Design is a Series of Overcorrections

I’ve been watching my fair share of WWDC sessions this week and one thing I kept noticing were times Apple engineers explained new features by taking subtle jabs at their old versions of those same features.

A great example of this are the new buttons on watchOS 7 that show up at the top and bottom of scrolling lists. So instead of being in Messages and force pressing the screen to get the “new message” button, they now have a button at the top of your list of conversations. They explained this is more discoverable for users, and that you should really update your app to do this because you’ll have happier customers.

The snarky reading of this is, “Apple is bad and they had a bad UI for years. This is an admission that they were bad all this time.” I don’t think this is a fair complaint.

Design is really just a series of overcorrections until you land on something great. That definitely happens in the design process for each feature/release, as you likely start by looking at the problems with the current solution and then make sweeping changes to those things. Those changes usually get filed down and aren’t quite as extreme when they get released to the public.

But even then, you are likely to overcorrect, or go too far in one direction. That just means you take the good stuff from the current release and, you guessed it, overcorrect back the other way and have to ease up your changes again. You keep doing this until you get to something that strikes a good balance.

And sometimes these changes take place over years, or decades. Look at iOS as a great example. iPhoneOS 1 was the first time most people used a personal touch screen device and lots of things in the UI had to be literally spelled out for you (“Swipe to Unlock”), and to make things feel tactile, rich textures were used, as were lots and lots of visible UI.

After 6 years of that design, iOS 7 switched everything up and ripped away tons of things that helped people get to grips with a touch-based phone. It wasn’t that the early versions of iOS were bad, it was that the needs of the market changed. The early versions of iOS trained people how to use a phone, and once that groundwork was laid (and popular design trends shifted) Apple had to change the look of everything to match people’s new needs. They of course overcorrected and iOS 7 swung too far in the “flat” direction, but they’ve iterated on it a lot and the latest version of iOS is a much more sensible mix of “clean design” and a UI that feels tactile.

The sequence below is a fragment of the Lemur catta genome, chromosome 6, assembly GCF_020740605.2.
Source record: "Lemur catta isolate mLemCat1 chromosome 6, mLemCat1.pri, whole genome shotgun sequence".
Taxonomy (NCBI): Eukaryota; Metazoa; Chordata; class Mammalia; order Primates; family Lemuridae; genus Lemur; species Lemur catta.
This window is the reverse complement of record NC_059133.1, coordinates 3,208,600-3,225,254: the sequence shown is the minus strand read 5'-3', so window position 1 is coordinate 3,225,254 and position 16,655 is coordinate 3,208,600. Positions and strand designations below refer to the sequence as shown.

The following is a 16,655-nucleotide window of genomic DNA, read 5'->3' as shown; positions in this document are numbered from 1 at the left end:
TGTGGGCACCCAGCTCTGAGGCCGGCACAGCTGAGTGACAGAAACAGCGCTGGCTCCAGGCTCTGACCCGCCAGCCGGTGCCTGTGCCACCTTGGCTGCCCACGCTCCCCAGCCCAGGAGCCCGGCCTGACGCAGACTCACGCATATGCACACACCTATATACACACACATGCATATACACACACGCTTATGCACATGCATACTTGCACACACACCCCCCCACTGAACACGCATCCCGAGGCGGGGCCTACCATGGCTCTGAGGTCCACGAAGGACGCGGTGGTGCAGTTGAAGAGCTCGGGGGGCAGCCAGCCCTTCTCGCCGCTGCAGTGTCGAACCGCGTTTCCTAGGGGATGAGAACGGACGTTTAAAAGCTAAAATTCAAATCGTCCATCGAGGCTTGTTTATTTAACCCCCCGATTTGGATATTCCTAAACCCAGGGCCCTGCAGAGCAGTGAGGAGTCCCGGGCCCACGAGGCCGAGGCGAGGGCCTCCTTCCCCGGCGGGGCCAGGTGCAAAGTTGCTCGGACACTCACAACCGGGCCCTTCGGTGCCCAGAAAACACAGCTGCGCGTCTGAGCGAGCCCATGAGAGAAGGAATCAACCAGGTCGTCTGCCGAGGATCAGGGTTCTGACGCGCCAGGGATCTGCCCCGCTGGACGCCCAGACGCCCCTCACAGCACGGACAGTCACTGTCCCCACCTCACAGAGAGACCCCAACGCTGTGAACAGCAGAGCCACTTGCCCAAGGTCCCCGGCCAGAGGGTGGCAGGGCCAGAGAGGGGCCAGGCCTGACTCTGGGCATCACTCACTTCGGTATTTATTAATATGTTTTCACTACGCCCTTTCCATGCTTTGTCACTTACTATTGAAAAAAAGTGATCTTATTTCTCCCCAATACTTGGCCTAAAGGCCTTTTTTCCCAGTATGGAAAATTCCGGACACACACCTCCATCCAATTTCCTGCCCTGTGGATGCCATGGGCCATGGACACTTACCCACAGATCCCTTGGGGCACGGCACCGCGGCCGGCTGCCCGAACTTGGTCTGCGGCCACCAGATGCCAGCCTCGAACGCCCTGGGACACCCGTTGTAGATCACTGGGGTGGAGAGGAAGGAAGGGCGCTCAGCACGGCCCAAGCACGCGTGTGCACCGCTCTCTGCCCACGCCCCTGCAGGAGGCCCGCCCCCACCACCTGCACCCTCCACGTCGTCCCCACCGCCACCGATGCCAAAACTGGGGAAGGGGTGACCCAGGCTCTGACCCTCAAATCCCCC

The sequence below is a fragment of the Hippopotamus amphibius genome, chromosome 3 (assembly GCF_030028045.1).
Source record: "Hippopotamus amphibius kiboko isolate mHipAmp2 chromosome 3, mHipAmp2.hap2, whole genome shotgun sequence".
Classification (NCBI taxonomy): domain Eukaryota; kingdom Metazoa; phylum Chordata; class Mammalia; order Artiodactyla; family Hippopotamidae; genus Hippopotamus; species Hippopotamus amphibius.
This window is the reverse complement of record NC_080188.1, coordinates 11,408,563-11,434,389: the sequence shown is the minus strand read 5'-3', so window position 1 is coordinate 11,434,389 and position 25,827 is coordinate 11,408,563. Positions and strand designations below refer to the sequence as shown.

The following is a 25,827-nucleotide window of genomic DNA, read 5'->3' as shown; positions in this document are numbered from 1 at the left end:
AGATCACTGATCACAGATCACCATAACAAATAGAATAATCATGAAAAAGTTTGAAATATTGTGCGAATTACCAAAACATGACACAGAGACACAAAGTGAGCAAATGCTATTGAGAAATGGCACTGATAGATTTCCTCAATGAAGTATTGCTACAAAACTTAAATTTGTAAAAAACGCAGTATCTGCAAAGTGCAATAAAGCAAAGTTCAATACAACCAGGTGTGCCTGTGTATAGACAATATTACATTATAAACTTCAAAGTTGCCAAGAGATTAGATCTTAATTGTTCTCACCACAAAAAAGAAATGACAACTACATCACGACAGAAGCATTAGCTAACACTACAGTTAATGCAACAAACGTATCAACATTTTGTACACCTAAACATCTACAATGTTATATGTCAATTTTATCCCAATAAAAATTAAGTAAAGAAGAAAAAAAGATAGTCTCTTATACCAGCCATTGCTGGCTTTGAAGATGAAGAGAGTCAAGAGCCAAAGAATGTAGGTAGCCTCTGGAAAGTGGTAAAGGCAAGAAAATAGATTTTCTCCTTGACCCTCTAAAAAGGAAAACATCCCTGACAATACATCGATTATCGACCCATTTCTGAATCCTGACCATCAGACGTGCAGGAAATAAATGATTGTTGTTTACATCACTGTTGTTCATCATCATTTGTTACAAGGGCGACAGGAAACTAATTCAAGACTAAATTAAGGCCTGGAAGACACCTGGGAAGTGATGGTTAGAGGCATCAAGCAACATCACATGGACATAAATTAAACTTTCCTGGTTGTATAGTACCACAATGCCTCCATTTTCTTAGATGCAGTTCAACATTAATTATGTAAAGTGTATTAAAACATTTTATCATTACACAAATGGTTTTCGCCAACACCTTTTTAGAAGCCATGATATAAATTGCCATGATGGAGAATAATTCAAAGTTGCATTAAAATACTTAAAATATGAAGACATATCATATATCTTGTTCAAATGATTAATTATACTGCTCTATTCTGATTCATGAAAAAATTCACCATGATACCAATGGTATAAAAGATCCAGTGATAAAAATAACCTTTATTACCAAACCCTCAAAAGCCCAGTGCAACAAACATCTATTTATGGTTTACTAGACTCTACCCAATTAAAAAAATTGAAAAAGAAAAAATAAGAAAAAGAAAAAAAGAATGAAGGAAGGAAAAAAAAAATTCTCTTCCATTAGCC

Look at a designer’s computer and you’ll find it littered with drafts of designs, most of which are too extreme to ship. Maybe a search box is too large from when you wanted to push search. Maybe the design is too playful, which was a response to users saying your UI was stale. Maybe you stripped away too much UI chrome because your app was cluttered. There are tons of designs that never see the light of day, and most products make it to market with a bunch of overcorrections still in place. And because good design is a moving target in software, what was considered a good design one year could be considered an overcorrection just a year or two later.

The Rejection of Design, and a Reversion to Checkbox Comparisons

One of the things I see often from people who don’t like the look of Hey is “I can do all of this in Gmail with labels and blocking senders.”

My response would be, “sure, you could probably do a lot of this in Gmail as well, but that’s not the point.”

I think that the thing people don’t bring up in this conversation is design. The way Gmail and Hey are designed is totally different, and the apps push you into doing different things with your email. Gmail is a complicated service by default, with 4 dort of inboxes, numerous labels (you probably have 100 labels if you’ve used a bunch of third party apps in the past), and a UI that’s built to work for many millions of people because Gmail has become the default email service over the past decade and half.

Hey on the other hand is designed around a specific handful of workflows. It’s designed around a screener system that makes you manually allow each sender to access your email at all (I’ve blocked several spammy “can we write a sponsored post on your site” 🤮 emails already), which is a mental shift from Gmail’s in-by-default view. And then little things like removing the need to archive messages, options to create mini-todo lists for things you will reply to later, and more.

These design details and suggested workflows make Hey a different experience from Gmail, and while it will not appeal to everyone, I think that suggesting that “most of this can be replicated in Gmail,” is selling design short and reverts to checkbox comparisons that are not always useful.

Here’s another example: macOS and Windows. I would wager that you could get your work done on either platform, especially if you do a bunch on the web where the functionality is exactly the same. However, despite sharing almost entirely the same features, you likely have a strong opinion on which platform you prefer.